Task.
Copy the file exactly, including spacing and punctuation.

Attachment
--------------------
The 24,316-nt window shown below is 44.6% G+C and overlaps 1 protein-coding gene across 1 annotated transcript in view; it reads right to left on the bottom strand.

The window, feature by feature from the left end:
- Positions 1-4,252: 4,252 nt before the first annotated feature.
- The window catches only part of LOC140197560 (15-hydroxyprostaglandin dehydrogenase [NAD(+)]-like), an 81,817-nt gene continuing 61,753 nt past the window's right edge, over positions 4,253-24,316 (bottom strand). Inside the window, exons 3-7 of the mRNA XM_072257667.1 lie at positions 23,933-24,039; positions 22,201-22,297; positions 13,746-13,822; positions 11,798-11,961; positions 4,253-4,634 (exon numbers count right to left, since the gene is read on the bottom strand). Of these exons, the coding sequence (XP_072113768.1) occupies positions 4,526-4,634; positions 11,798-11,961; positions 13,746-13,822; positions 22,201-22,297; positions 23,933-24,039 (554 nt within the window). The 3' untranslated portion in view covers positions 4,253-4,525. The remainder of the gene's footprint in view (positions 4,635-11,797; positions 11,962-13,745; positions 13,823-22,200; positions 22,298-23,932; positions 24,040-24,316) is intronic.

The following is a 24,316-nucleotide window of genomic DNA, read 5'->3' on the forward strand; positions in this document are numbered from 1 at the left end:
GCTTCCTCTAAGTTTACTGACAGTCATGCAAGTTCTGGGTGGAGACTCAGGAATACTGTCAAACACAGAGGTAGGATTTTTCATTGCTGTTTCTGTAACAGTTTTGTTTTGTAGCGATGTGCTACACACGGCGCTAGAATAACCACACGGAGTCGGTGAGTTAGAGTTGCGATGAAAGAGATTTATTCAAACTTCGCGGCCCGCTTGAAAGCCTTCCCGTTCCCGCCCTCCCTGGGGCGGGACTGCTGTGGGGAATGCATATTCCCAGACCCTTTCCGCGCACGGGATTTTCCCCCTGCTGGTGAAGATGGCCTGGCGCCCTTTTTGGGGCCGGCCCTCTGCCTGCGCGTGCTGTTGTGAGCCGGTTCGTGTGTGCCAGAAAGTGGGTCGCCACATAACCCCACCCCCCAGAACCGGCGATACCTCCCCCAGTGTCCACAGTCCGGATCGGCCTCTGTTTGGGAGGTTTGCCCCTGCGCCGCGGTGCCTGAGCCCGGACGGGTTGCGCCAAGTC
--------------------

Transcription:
The 24,316-nt window shown below is 44.6% G+C and overlaps 1 protein-coding gene across 1 annotated transcript in view; it reads right to left on the bottom strand.

The window, feature by feature from the left end:
- Positions 1-4,252: 4,252 nt before the first annotated feature.
- The window catches only part of LOC140197560 (15-hydroxyprostaglandin dehydrogenase [NAD(+)]-like), an 81,817-nt gene continuing 61,753 nt past the window's right edge, over positions 4,253-24,316 (bottom strand). Inside the window, exons 3-7 of the mRNA XM_072257667.1 lie at positions 23,933-24,039; positions 22,201-22,297; positions 13,746-13,822; positions 11,798-11,961; positions 4,253-4,634 (exon numbers count right to left, since the gene is read on the bottom strand). Of these exons, the coding sequence (XP_072113768.1) occupies positions 4,526-4,634; positions 11,798-11,961; positions 13,746-13,822; positions 22,201-22,297; positions 23,933-24,039 (554 nt within the window). The 3' untranslated portion in view covers positions 4,253-4,525. The remainder of the gene's footprint in view (positions 4,635-11,797; positions 11,962-13,745; positions 13,823-22,200; positions 22,298-23,932; positions 24,040-24,316) is intronic.

The following is a 24,316-nucleotide window of genomic DNA, read 5'->3' on the forward strand; positions in this document are numbered from 1 at the left end:
GCTTCCTCTAAGTTTACTGACAGTCATGCAAGTTCTGGGTGGAGACTCAGGAATACTGTCAAACACAGAGGTAGGATTTTTCATTGCTGTTTCTGTAACAGTTTTGTTTTGTAGCGATGTGCTACACACGGCGCTAGAATAACCACACGGAGTCGGTGAGTTAGAGTTGCGATGAAAGAGATTTATTCAAACTTCGCGGCCCGCTTGAAAGCCTTCCCGTTCCCGCCCTCCCTGGGGCGGGACTGCTGTGGGGAATGCATATTCCCAGACCCTTTCCGCGCACGGGATTTTCCCCCTGCTGGTGAAGATGGCCTGGCGCCCTTTTTGGGGCCGGCCCTCTGCCTGCGCGTGCTGTTGTGAGCCGGTTCGTGTGTGCCAGAAAGTGGGTCGCCACATAACCCCACCCCCCAGAACCGGCGATACCTCCCCCAGTGTCCACAGTCCGGATCGGCCTCTGTTTGGGAGGTTTGCCCCTGCGCCGCGGTGCCTGAGCCCGGACGGGTTGCGCCAAGTC